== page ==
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[ATTENDED: August 25, 2013] The Smithereens

smither

Photo credit: Maryanne Mistretta (see below for link to her blog)

I’ve liked a number of Smithereens songs for many years.  I even bought their greatest hits.  But I never really think about them.  And yet, the opening bass line to “Blood and Roses” is one of the best opening bass lines in rock music.  It’s so deep and groovy.

But so imagine my surprise to see that The Smithereens were playing a free concert at Duke Island Park, about ten minutes from my house.  What was especially weird is that most of the free concerts are oldies singers (The Duprees) and cover bands (Tusk, THE B STREET BAND).  But here was the honest to God Smithereens.  Now, I realize they’re not remotely as popular as they were, but it was really them.  They’re from Carteret and Scotch Plains, NJ, so they were playing to a happy local crowd.  They also told some very funny stories about growing up in Somerset County (and going to the Blue Star).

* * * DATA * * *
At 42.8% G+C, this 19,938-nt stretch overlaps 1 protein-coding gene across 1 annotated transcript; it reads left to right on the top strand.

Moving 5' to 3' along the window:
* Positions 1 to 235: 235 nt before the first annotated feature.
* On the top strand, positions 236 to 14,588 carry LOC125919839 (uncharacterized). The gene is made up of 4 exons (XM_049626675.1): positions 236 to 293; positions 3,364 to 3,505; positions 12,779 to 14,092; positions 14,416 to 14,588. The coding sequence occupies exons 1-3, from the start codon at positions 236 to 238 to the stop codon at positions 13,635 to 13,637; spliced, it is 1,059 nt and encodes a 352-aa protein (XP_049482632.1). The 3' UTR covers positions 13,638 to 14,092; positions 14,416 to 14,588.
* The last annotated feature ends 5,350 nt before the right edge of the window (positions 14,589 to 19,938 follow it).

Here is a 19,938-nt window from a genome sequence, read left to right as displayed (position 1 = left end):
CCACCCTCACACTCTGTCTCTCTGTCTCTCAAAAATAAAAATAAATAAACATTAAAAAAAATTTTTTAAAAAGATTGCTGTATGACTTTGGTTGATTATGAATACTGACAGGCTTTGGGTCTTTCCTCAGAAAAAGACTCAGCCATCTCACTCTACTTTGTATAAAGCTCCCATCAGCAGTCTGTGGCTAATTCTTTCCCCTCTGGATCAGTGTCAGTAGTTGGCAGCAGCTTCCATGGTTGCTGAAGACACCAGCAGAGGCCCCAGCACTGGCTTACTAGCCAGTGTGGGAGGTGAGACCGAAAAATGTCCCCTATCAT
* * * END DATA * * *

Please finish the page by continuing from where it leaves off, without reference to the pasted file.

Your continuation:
They sounded amazing and Pat DiNizio’s voice hasn’t changed a bit in thirty some years.  (more…)

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[WATCHED: August 19, 2013] New Boy

new boyWikipedia leads me to find things about authors that I don’t know.  Some things lead you to unfindable items (see yesterday’s Douglas Coupland post).  But this time, the post about Roddy Doyle has led me to a number of things I wouldn’t have otherwise known about,

Like this short film.

New Boy is based on his short story “New Boy.”  I read the story a while ago.  I remembered the basic premise, but not the details.  And I was delighted by this short film.  It is about 11 minutes long and it really captures the story very well.

The story is about Joseph, an African refugee, who is starting school in Ireland.  He is not the only black student, but he really does stand out.  And when the mean boy behind his calls him “Live Aid” you know that things aren’t going to go all that well.

But then we flash back to the boy’s past (in an unnamed African country).  We see him in school there and then we see why he is a refugee (there’s nothing explicit either visually or narratively, but a lot is hinted at). (more…)